My boyfriend and I have been together for one year. In that time, we have done all of the things that couples do; we go to the movies, we finish bottles of wine, we get in fights and get over it. We have gone camping together and to the beach and done lunch during the work week. We have learned a lot about each other throughout it all.
I’ve learned that he can’t stand it when I leave my purse on the floor. He can’t park a car without unbuckling his seatbelt. He wears Calvin Klein cologne and uses Redken shampoo.
I have also learned that in Iran, you eat rice with a spoon. Iranian men will always, always hold the door for a woman. They will also likely be late for everything; Iranian culture approaches time differently than the American world does. Also, Iranians call themselves “Persian.” And there is a word in Farsi that means “my liver,” but when it is spoken to someone you love, it means more. It translates to “I can’t live without you,” because a person cannot live without their liver.
I have learned all of these things because I am American, and my boyfriend is Persian and American. He moved to the United States when he was 17 and is now a dual citizen. Dating him has been overwhelming, right from the first time I had to take an extra minute to figure out what he was saying because I couldn’t understand his accent.
In the United States, it is not uncommon to date someone from another country. That is the point of a “melting pot,” after all. Intercultural dating is a beautiful, transformative modern norm. I was thrown into it headfirst when I fell for someone that didn’t grow up with white privilege and an American passport.
There are a lot of things to expect when entering a relationship like this. In fact, there are far too many for just one article. I was unprepared for every single challenge that comes with intercultural dating.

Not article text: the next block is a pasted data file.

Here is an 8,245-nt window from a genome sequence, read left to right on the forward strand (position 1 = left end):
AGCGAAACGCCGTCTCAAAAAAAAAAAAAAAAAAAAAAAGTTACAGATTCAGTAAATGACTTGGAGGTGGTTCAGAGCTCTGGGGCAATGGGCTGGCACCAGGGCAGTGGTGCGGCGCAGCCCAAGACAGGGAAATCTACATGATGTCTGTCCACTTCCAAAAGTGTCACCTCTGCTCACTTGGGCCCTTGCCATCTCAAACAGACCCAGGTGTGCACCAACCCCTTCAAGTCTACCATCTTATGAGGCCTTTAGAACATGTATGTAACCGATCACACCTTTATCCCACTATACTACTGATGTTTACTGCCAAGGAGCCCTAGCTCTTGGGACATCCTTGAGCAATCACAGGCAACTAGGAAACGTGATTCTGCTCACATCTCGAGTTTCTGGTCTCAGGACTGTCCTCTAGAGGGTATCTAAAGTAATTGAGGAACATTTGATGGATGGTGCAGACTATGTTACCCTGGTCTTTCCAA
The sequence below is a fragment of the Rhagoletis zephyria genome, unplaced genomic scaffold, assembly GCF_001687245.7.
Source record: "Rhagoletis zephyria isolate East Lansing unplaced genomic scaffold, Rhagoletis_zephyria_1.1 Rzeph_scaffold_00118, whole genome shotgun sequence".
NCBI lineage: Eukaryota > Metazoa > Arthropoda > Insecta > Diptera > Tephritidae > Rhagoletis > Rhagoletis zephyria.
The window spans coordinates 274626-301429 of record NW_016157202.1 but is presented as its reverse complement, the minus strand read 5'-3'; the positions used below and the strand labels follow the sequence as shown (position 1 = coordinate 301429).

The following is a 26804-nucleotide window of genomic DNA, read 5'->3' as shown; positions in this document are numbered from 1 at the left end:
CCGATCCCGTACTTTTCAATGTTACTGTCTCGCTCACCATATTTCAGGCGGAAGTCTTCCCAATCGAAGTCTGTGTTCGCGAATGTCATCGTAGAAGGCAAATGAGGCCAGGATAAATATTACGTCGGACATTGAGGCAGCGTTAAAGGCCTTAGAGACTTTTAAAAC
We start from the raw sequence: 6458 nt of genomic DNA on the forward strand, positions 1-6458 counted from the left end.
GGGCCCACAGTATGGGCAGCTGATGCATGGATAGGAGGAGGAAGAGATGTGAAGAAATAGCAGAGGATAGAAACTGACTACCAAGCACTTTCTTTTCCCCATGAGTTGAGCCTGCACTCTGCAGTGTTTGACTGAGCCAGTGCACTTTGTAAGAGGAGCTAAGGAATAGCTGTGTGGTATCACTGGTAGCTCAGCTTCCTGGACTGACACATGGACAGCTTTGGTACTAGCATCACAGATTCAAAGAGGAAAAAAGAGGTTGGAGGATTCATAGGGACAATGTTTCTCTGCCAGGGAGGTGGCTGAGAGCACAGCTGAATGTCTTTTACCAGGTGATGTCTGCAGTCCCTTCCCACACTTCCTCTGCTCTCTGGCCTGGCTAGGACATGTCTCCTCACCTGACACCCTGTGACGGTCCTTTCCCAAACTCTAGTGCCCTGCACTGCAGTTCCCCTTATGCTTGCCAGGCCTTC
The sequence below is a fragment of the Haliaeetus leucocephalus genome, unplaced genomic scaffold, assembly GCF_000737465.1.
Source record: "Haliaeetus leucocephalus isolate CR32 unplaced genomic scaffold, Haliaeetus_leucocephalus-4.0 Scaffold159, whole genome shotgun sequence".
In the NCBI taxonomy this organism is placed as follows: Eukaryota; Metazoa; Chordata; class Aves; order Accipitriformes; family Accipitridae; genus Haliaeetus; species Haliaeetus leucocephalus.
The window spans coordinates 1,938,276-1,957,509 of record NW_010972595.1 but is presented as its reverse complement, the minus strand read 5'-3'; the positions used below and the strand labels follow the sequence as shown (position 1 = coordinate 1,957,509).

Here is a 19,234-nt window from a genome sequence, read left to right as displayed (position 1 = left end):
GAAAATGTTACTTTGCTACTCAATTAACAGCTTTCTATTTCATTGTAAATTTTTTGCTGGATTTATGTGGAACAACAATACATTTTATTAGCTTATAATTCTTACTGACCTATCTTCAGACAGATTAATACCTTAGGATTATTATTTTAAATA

For all the women out there who are a with a partner from another world, I have picked what I feel are important expectations you should have.
What to Expect When Dating Someone from Another Culture:
1. People will make rude jokes. In my case, they are about me being one of numerous girlfriends and/or wives and also that he is a terrorist. Stereotypes are untrue, frustrating, and in poor taste. Don’t let them take you down; use this as an opportunity to support each other and prove people wrong. Only by educating will the world eliminate ignorance.
2. You might not be able to pronounce their name. Thankfully, my boyfriend’s name is one that my accent can handle. But there are plenty of Persian names that I cannot pronounce. Just be ready to practice and understand that you will never say it the way that the native speakers say it, no matter what language they speak.
3. Your partner will have different values. The example I will use for this one is the Persian perception of time. If a Persian dinner party starts at 7:00pm, no one will be there until at least 8:00pm. In fact, they probably won’t start getting ready until 7:00pm. Because of this, I consider my boyfriend to be chronically late. He considers me to be chronically early.
A lot of my friends and family tell me that when he is late, it is a sign he doesn’t care about me. That isn’t true; he just values time a little differently. Of course, it is important to meet halfway with these things. But always remember that something that means a lot to your culture might not mean much to another one.
4. You might start to feel like the foreigner. Part of being in a relationship is going all in. I have been to parties where people approach me speaking Farsi, and I have to respond awkwardly and in English. I still eat rice with a fork, an American habit I will never break, and I am often the only one at the table doing that.
One time my boyfriend gave me half of his sandwich. I ate it and thought it was chicken, only to discover that it was sheep brain. Okay, I will admit I did not respond well to that one. But the point is to respond. Get involved with the other person’s beliefs and culture. Eating sheep brain isn’t weird; it is just different. Remember that, and you will have no problem finding the unique joys that come with intercultural dating.
When I started dating a person who does not share all of my cultural values, I discovered that my customs are not the only ones that I want to have in my life.
There are some things about being an American that I don’t like, and some things about Persian traditions that I could do without. But a simple date to the movies can become educational when you are with someone that doesn’t agree with you on everything.
Suddenly, the relationship is teaching you about a whole lot more than little things about the person you are with; you are becoming globally educated.
Are you dating someone from another culture? What has it taught you?